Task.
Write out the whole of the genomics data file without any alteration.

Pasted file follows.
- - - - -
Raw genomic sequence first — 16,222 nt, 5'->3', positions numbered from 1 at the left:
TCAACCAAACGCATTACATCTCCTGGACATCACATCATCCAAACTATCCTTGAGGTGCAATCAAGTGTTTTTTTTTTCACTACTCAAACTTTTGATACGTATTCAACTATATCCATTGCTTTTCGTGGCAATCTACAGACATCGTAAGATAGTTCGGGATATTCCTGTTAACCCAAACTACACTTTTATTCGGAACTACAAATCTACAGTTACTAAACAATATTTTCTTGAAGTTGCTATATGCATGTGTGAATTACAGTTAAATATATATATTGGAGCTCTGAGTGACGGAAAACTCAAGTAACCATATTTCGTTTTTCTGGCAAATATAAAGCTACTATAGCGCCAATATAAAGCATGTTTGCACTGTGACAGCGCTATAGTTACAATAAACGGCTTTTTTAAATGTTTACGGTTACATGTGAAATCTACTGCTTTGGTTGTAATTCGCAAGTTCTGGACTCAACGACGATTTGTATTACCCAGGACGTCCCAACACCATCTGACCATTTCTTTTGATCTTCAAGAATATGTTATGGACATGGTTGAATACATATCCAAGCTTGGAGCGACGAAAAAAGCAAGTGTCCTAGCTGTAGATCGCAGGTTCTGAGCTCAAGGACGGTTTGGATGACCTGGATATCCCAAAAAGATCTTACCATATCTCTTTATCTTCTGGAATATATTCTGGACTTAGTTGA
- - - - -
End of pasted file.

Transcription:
Raw genomic sequence first — 16,222 nt, 5'->3', positions numbered from 1 at the left:
TCAACCAAACGCATTACATCTCCTGGACATCACATCATCCAAACTATCCTTGAGGTGCAATCAAGTGTTTTTTTTTTCACTACTCAAACTTTTGATACGTATTCAACTATATCCATTGCTTTTCGTGGCAATCTACAGACATCGTAAGATAGTTCGGGATATTCCTGTTAACCCAAACTACACTTTTATTCGGAACTACAAATCTACAGTTACTAAACAATATTTTCTTGAAGTTGCTATATGCATGTGTGAATTACAGTTAAATATATATATTGGAGCTCTGAGTGACGGAAAACTCAAGTAACCATATTTCGTTTTTCTGGCAAATATAAAGCTACTATAGCGCCAATATAAAGCATGTTTGCACTGTGACAGCGCTATAGTTACAATAAACGGCTTTTTTAAATGTTTACGGTTACATGTGAAATCTACTGCTTTGGTTGTAATTCGCAAGTTCTGGACTCAACGACGATTTGTATTACCCAGGACGTCCCAACACCATCTGACCATTTCTTTTGATCTTCAAGAATATGTTATGGACATGGTTGAATACATATCCAAGCTTGGAGCGACGAAAAAAGCAAGTGTCCTAGCTGTAGATCGCAGGTTCTGAGCTCAAGGACGGTTTGGATGACCTGGATATCCCAAAAAGATCTTACCATATCTCTTTATCTTCTGGAATATATTCTGGACTTAGTTGA